Cars torched over "calm" French New Year
PARIS (Reuters) - Vandals torched 372 cars as France celebrated the New Year, down on the figure last year after a night the police described as "relatively calm."
Cars are burned fairly regularly in France and the image of vehicles in flames in poor suburbs became symbolic of riots in 2005 when angry youths set fire to thousands of cars.
There is usually an increase in the number of cars torched on New Year's Eve compared to other days of the year.
"The night was relatively calm, without notable incident, there were very few direct clashes with the security forces," said a spokesman for the national police.
At 12:00 a.m. EST, the Interior Ministry said 372 vehicles had been burned -- 144 in the Paris region and 228 in the rest of France. That was down from 397 last New Year's Eve.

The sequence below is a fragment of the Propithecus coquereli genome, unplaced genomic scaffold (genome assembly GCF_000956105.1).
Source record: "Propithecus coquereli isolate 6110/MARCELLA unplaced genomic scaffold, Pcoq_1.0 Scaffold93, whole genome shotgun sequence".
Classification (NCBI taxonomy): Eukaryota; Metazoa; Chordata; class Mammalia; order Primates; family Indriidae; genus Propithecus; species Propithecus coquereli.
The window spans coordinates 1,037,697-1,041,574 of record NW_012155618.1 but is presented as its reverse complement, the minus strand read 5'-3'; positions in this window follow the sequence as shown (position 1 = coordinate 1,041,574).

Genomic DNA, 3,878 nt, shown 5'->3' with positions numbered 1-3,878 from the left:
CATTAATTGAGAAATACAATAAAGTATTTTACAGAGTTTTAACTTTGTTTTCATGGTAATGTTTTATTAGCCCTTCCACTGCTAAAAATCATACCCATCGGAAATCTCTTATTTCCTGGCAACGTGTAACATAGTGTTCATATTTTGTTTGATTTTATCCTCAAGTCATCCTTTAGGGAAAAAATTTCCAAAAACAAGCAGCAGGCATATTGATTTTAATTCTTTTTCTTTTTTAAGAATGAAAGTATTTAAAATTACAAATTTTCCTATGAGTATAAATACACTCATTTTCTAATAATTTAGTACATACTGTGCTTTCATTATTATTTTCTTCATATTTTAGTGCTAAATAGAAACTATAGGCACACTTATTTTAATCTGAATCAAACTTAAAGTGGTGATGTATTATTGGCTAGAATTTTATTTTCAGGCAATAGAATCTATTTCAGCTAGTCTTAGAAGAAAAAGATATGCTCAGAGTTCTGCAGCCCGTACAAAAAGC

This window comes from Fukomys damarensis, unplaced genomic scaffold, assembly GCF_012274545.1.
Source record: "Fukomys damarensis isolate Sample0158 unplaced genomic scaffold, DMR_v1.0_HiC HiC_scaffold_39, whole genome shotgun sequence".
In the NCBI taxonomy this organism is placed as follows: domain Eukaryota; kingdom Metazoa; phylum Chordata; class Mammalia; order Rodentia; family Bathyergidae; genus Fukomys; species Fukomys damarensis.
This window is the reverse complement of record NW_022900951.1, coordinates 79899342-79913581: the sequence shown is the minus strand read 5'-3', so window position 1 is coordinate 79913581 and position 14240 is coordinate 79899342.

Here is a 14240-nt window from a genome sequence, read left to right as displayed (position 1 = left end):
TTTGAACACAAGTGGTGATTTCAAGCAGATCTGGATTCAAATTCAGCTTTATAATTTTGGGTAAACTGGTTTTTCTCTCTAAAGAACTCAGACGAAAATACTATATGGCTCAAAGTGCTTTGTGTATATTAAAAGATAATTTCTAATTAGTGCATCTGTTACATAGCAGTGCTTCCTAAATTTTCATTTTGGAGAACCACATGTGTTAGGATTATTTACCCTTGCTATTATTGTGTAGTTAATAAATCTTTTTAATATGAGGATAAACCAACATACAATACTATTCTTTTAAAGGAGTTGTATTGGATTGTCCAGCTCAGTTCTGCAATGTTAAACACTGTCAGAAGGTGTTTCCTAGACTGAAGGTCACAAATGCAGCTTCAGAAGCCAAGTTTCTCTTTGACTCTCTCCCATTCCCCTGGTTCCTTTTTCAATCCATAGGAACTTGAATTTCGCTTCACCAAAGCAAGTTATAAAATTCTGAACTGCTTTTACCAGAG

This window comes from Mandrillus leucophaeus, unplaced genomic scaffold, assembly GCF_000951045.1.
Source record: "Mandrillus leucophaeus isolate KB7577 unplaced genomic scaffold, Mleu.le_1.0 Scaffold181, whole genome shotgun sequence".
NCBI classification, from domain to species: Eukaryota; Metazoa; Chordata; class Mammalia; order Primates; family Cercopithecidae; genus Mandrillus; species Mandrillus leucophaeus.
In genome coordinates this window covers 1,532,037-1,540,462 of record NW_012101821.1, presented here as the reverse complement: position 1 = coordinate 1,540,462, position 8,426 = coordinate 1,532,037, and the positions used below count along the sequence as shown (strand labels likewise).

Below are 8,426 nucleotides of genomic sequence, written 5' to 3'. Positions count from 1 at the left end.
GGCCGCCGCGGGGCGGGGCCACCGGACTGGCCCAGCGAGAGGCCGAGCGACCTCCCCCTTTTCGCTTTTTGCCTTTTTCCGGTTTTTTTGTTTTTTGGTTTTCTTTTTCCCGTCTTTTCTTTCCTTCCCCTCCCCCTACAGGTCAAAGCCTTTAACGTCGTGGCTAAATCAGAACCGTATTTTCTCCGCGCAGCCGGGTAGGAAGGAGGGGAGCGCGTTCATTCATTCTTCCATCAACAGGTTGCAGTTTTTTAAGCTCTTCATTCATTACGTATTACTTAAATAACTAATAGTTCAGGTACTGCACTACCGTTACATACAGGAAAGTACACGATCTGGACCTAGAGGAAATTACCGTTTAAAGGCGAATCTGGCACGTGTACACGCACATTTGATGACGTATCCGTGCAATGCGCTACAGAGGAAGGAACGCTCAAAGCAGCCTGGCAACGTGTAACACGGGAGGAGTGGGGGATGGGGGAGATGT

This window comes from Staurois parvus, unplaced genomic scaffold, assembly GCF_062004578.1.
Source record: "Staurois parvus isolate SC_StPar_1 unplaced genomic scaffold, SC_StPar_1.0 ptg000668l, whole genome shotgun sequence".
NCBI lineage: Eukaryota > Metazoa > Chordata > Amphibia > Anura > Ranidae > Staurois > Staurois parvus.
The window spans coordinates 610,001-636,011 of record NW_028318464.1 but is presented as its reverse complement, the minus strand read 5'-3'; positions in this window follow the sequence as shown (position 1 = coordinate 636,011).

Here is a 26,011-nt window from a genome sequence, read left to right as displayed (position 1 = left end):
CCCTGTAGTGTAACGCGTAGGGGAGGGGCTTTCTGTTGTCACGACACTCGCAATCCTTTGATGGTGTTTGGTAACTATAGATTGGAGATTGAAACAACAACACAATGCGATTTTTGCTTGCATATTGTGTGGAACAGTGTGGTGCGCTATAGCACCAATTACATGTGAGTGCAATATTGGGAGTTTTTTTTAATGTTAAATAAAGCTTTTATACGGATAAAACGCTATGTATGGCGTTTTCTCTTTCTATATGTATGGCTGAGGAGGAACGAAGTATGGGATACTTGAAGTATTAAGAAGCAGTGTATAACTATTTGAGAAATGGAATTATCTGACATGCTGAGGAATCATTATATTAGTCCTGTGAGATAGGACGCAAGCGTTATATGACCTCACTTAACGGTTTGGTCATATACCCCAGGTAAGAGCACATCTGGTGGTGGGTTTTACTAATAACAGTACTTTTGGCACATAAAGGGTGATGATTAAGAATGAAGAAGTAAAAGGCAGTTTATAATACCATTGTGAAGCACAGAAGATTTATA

At the height of the 2005 riots as many as 1,400 cars were attacked in overnight violence. In protests over President Nicolas Sarkozy election last May, demonstrators set fire to 730 vehicles.
Police had stepped up their presence on French streets in anticipation of the year-end celebrations and the sale of petrol in cans was banned in some places.
(Reporting by Anna Willard; Editing by Keith Weir)
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